Tikera; or, Children of the Queen of Oceania
Chapter III From Auckland to the Manukau
Chapter III From Auckland to the Manukau
In warm countries travellers set off early. Little wonder, then, that the Pacific sunrise found us already at the top of a high hill outside Auckland resting and recovering our breath after our steep climb.
The stars had begun to dissolve in the western sky above the black line of forest and the blue-grey contours of the hills. The eastern horizon shone roseate. The islands of the gulf washed their peaks in blood and gold. The emerald surface of the ocean was flecked with boats, their silvery sails turning pink in the early morning light. Multi-coloured birds shot through the air like sparkling rockets. A long compact line of small feathery clouds massed high in the deep blue sky.
Although at that time I had not learnt much about magnetic storms and their connection with these insignificant little cirrus clouds which usually herald atmospheric disturbances, my experiences at sea, backed up by what I had learnt on the road, made me distrust the gentle appearance of these storm messengers. So I said to my companion, ‘We shall have a scorcher today and in a day or two a solid shower.’
The German had no time for these celestial warnings. Instead he gazed intently at the hills about us entranced by their black or brickred slopes, which had been crevassed by violent earth movements. He closely examined the lumps of scoria which were scattered round in profusion, and would pick them up with an air of great satisfaction as if he found in them the objects of a long and hitherto unavailing search. He informed me magisterially that Auckland had risen on a heap of scoria, like ancient Pompeii. Since I knew quite a bit about this topic, for I had read long ago that the whole North Island was subject to earthquakes and even had active volcanoes, I did not take much notice of his learned dissertation. Instead I watched now the town spread before us like a map, now the sea, emerging from the darkness of the dying night and taking on the metallic glitter of day, and now the golden crests of the islands. Before I had paid full tribute to the view the time came for us to part from it. We planned that within the next ten days we should cover some sixty geographical page 26 miles, and so reach a more peaceful part of the Island than the warring province of Auckland. Our ultimate aim was the small settlement of New Plymouth, for my travelling companion had left instructions in Auckland that his mail should be forwarded there.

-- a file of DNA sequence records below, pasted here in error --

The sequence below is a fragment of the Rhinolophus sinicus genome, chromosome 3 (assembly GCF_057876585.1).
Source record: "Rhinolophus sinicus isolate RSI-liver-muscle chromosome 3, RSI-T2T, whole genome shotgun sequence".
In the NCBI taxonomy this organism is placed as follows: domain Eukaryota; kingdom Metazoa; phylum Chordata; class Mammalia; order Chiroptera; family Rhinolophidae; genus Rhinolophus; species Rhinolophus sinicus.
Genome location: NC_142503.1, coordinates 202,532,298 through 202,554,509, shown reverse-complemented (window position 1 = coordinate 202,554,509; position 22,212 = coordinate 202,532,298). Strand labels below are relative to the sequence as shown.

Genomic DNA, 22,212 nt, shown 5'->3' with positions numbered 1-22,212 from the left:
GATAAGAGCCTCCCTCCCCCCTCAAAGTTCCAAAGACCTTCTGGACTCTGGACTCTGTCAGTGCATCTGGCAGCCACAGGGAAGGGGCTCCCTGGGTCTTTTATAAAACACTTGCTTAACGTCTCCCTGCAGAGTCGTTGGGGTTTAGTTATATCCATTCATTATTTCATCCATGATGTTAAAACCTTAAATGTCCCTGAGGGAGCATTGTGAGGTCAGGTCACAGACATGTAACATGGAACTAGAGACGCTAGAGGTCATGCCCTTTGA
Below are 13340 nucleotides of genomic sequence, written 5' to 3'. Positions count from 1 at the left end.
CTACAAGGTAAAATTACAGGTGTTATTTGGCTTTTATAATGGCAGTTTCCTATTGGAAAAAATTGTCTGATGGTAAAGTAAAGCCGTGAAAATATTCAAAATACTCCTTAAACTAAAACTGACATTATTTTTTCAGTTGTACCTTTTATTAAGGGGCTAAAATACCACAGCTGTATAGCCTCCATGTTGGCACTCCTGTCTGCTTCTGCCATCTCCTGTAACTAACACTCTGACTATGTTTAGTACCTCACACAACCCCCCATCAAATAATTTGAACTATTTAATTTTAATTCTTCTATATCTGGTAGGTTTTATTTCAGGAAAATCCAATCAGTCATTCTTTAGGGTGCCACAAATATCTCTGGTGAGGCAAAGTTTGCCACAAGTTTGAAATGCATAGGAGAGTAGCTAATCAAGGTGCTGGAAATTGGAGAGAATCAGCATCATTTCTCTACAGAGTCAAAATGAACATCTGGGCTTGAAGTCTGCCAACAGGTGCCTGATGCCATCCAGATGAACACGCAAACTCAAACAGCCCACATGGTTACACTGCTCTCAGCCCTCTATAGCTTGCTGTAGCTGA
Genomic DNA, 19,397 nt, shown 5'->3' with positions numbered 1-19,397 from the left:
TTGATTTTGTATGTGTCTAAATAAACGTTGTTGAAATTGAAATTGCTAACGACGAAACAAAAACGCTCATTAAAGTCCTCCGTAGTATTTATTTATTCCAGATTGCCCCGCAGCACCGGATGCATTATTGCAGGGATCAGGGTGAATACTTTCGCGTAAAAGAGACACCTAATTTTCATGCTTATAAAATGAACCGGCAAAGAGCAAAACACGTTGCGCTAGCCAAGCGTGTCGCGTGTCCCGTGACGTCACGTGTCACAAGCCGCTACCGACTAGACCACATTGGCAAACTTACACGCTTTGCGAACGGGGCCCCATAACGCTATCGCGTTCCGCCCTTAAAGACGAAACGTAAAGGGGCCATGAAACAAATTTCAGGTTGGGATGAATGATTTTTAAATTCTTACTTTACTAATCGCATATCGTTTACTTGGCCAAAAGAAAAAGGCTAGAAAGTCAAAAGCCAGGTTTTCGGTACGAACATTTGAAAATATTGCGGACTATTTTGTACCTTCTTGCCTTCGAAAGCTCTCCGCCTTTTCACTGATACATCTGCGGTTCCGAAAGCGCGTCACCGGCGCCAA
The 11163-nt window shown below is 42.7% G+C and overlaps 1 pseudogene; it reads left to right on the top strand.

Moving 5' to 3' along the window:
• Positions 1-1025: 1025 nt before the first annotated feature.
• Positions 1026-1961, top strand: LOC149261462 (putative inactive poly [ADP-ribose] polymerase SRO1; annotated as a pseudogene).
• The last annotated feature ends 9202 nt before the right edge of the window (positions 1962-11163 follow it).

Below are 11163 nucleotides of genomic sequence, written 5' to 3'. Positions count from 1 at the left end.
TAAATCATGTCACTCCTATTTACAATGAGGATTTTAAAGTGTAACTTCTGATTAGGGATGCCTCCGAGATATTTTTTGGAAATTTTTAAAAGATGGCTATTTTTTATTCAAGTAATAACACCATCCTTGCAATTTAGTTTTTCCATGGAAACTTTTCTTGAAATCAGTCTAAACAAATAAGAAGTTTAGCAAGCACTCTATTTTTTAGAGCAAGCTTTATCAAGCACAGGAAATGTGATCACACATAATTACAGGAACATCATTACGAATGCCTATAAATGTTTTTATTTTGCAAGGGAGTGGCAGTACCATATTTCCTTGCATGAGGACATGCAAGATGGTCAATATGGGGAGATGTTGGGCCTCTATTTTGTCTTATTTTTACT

The highway, or what would be called a highway in the Northern Hemisphere, passed through little settlements clustered round Auckland, winding amongst barren hills towards the south. We passed these brand-new settlements, only yesterday erected from kauri boards and painted white this morning. They bore famous names, however, reminders of the settlers' love for sport, particularly horse racing. Thus we left Newmarket behind, and from there we could have gone to Epsom if it had been along our route. Both these places, as I am sure my readers are aware, are closely connected with the history of English sport.
A forced march brought us towards midday to Onehunga, on the shore of the Manukau Harbour—the sister town of Auckland, destined to control the commerce of the west coast of the North Island in the same way as Auckland controls that of the east. These towns are separated by a narrow isthmus, which is at its narrowest just at the place where we sighted the Manukau for the first time. The two seas almost touched one another. The isthmus dividing them was rather lower than the hills we passed during the morning, as if it did not wish to resist the encroaching seas whose inlets reached out towards one another like friendly hands. From one place on the road we saw the shallow, elongated Tamaki Bay almost under our feet, sneaking in from the east and the steepest hills of the isthmus. On our left a large inlet of the Manukau Bay approached us nearly as closely. A strange feeling of satisfaction filled us both as we stood there observing these two expanses of water which contrasted so strikingly in appearance. There is so great a difference between the solemn Pacific, smooth and tranquil, on the east side and the turbulent sea of the west that one would think they were separated by a huge continent instead of a flimsy strip of land.
Up till now the country we had seen was bare, a sombre brick-red, deeply furrowed by ravines. Only occasionally we glimpsed a few trees, and usually in unexpected places. They sprang from beneath our feet as if they grew in the bowels of the earth. Perhaps I can explain this more clearly by saying that the countryside resembled a roughlyhewn chessboard divided as it were by steep gaping chasms. Frequently one such chasm separated the ridge on which we were talking from another only a stone's throw away. Even at a smart pace it would take us a good hour to walk round this obstacle. Coniferous trees grew in page 27 the gorges. Their tops sometimes reached as high as the ridges so that we would pick twigs from the tops of trees whose trunks we could not reach.
At first sight it seemed that such precipitous country had no value apart from its geographical position (lying as it does between the two seas, it must in the end become an important seat of commerce). Yet considerable riches reposed in this seemingly sterile land. Long before the Europeans came these and other wastelands of New Zealand had been covered by immense coniferous forests. In time they were burnt down. During countless thousands of years tree stumps and the vegetation accumulated round them produced such an intense heat that the soil changed into a barren red substance. Thus wide areas of land became completely lost to the farmers of the future but preserved a precious substance for another kind of worker. This treasure is called kauri gum, or bitumen, and is a product of the kauri pine. The Europeans make use of it but it is found almost exclusively by the Maoris whose keen eyes discover deposits beneath the surface where we see only burnt-out dirt. Trade in it is brisk and large.